I’d like advice and recomendations as to what filesystem would be ideal for me to use for a 320GB HDD that will replace what appears to be an aging/failing 250GB one.
Ideally, I’d like something I can at least /read/ from Windows/BSD, but the disk itself will ultimately be being used in a Linux system.
Looking at what’s available, and doing a bit of asking around, I’ve variously heard that exFAT is not the most reliable on Linux (and, like FAT32, you lose the whole “any character except ‘/’ and NUL for filenames), Btrfs randomly regresses and causes kernel panics, UFS and Linux don’t really like each other, and ZFS’s metadata/management overhead makes it feel like the data is passing through molasses.
Of course all the filesystems mentioned have impressive pro-points, but when the rubber meets the road, I’m obviously looking for reasons I might wake up one day to find my filesystem in more pieces than I left it in the previous night.
Right now I’m considering ext3, ext4 and ZFS.
I use ext4 for my /; it seems quite fast (it fscks literally in realtime, it’s amazing), it of course “just works,” and requires practically zero configuration. It’s really awesome and exactly what I want. However, it seems that FreeBSD doesn’t really support ext4… ???
ext3 doesn’t have the fast fsck features of ext4, but it seems to have slightly more general access/read support from FreeBSD and Windows (the latter via Ext2fsd).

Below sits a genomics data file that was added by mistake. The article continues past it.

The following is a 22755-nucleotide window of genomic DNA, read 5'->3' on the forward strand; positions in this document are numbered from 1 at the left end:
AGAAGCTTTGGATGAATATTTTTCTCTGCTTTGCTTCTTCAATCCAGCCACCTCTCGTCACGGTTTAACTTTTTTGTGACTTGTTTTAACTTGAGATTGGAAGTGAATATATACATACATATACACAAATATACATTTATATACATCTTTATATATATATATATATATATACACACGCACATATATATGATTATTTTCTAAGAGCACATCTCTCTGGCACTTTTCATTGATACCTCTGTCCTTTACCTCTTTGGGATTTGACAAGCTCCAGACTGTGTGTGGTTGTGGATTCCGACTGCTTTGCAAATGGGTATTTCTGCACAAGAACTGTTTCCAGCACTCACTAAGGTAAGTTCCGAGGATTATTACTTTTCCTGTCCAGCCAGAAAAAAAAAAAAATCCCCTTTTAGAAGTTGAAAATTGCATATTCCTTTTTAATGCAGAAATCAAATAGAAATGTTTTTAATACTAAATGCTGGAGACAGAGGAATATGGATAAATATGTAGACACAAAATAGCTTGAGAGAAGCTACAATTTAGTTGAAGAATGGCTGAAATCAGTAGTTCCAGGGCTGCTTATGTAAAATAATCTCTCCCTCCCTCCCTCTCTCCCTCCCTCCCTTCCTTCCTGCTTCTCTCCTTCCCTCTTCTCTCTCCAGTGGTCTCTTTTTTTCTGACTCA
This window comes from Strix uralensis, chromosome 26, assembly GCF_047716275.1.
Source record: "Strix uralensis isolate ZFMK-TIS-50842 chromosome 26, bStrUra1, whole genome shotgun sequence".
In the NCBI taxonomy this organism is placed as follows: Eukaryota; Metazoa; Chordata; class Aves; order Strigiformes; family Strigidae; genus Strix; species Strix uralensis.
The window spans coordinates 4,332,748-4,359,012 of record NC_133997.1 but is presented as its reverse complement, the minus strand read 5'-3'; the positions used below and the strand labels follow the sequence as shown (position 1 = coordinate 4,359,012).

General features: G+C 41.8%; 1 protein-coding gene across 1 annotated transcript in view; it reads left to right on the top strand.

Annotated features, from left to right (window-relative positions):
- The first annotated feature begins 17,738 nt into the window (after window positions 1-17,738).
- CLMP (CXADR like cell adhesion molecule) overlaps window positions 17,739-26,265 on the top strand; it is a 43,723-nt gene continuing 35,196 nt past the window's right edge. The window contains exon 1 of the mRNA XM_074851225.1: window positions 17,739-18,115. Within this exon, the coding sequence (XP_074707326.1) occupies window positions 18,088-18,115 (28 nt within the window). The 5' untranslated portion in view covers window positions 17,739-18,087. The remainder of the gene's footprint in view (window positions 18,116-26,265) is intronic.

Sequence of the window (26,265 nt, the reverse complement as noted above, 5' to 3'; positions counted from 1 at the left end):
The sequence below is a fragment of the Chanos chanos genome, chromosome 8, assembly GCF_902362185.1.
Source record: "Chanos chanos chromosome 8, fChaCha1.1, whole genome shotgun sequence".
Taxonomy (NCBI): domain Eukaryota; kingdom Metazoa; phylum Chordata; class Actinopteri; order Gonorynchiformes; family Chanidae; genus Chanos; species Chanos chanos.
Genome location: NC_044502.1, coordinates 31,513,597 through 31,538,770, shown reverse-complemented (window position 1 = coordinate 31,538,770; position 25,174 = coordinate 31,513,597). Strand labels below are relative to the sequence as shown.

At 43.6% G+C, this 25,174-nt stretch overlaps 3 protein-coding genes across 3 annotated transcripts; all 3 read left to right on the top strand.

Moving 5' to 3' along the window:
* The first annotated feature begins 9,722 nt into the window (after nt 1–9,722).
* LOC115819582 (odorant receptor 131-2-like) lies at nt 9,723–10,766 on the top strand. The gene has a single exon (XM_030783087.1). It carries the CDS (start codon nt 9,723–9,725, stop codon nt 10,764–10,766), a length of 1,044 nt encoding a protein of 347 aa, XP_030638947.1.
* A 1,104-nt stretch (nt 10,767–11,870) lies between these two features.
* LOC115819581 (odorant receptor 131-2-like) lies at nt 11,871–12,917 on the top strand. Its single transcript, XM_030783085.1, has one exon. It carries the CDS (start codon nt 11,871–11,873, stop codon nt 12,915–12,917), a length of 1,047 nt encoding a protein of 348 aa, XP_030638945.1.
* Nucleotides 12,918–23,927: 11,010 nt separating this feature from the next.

ZFS is an interesting-sounding alternative because, at the end of the day, this is just a little 320GB archival HDD I don’t need amazing read speed from, I’ve heard you can read it from Windows, and BSD supports it natively. I’m not entirely sure about the metadata thing though, apparently virtualized access to it can be iffy, and I don’t completely get how ZFS on Linux works as a “thing”. I’ve also heard that it requires a decent gob of RAM to run happily, which the host system running the disk definitely doesn’t have.
Based on my current analyses, ext3 looks like exactly what I’m looking for, but I’m throwing my situation out there in case there’s a solution that nails my requirements better than what I’ve found as yet.
Suggestions/advice/thoughts appreciated! Thanks.
If you can work within the constraints, vfat (fat32) may actually be the most compatible.
Source : Link , Question Author : i336_ , Answer Author : Dan Armstrong